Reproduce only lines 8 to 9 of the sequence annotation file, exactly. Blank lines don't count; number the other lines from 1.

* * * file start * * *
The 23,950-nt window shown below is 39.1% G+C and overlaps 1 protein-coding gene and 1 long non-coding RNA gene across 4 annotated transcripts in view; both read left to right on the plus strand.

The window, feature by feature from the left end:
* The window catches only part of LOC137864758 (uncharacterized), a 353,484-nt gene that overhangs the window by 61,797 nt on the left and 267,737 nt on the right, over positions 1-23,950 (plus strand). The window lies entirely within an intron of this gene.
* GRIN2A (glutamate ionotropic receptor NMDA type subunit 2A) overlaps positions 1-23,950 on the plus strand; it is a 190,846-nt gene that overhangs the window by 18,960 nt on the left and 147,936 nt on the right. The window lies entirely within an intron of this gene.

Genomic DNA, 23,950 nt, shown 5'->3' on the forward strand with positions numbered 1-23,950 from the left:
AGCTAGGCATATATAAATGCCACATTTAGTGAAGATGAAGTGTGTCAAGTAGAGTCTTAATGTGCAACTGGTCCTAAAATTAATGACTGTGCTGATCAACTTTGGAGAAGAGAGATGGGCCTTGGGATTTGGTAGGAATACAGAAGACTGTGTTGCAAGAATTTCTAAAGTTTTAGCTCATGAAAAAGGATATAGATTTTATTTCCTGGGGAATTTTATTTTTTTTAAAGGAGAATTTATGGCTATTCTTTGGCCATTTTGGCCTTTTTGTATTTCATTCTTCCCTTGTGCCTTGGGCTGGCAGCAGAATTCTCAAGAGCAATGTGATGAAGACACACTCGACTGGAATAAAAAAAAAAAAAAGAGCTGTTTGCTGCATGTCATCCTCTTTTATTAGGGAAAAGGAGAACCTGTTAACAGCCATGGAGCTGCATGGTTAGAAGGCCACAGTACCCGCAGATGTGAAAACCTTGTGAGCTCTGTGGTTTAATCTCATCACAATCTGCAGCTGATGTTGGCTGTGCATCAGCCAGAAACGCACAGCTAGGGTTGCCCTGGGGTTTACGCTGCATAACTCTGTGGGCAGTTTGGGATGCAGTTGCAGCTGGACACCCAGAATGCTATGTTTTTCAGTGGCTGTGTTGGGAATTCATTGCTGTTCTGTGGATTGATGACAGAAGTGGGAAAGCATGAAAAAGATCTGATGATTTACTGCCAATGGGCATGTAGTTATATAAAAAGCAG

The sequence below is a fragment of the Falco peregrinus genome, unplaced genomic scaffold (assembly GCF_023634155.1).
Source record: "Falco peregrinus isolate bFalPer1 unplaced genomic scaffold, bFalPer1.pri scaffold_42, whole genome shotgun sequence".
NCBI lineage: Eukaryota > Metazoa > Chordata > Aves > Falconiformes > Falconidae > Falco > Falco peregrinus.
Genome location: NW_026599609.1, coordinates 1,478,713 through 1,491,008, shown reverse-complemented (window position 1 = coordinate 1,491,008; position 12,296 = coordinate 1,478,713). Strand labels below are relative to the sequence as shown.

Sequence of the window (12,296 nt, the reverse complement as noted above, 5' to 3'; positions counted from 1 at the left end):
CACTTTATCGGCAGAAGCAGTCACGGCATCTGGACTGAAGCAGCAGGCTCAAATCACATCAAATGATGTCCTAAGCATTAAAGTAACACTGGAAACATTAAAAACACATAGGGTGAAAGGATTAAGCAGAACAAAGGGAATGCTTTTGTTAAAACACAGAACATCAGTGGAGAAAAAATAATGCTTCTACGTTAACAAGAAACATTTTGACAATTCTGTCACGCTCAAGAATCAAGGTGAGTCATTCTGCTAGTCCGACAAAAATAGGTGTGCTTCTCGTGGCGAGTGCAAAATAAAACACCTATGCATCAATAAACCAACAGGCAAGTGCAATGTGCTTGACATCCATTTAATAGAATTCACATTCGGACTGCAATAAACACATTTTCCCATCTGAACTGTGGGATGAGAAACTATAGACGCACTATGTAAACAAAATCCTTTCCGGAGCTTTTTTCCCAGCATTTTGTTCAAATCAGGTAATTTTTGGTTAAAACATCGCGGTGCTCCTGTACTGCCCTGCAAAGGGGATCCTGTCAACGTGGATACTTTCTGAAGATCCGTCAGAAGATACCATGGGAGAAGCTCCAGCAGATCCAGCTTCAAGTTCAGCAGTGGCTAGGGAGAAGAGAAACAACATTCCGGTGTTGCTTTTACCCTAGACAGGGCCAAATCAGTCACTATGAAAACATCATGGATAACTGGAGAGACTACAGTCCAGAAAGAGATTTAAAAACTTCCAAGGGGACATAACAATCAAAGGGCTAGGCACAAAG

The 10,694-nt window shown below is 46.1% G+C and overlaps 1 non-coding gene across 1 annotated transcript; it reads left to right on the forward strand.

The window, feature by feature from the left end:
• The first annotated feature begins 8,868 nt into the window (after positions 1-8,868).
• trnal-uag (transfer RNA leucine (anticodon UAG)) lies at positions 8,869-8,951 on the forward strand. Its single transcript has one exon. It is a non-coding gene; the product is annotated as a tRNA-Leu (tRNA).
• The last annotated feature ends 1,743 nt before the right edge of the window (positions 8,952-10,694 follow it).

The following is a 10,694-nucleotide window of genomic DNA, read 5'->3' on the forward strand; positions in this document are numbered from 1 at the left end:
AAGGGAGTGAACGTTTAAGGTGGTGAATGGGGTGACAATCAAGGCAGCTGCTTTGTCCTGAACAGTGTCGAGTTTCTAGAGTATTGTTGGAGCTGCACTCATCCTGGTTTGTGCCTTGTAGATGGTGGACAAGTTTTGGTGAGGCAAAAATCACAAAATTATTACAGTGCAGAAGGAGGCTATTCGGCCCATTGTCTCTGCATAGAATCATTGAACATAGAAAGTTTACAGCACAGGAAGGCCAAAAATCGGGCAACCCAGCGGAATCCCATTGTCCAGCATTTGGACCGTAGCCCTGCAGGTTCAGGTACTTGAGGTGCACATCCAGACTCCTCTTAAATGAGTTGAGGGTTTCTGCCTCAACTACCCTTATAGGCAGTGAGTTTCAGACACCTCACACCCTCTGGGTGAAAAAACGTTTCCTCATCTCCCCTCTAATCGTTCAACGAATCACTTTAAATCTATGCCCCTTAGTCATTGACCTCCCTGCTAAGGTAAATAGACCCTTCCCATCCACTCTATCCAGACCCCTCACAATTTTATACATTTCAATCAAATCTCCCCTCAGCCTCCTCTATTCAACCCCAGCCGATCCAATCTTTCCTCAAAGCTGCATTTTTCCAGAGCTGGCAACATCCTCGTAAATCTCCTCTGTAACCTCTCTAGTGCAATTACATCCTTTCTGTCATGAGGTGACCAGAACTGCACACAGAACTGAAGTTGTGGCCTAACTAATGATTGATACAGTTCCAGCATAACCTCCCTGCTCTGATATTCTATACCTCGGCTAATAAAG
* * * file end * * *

Source record: "Falco peregrinus isolate bFalPer1 unplaced genomic scaffold, bFalPer1.pri scaffold_42, whole genome shotgun sequence".
NCBI lineage: Eukaryota > Metazoa > Chordata > Aves > Falconiformes > Falconidae > Falco > Falco peregrinus.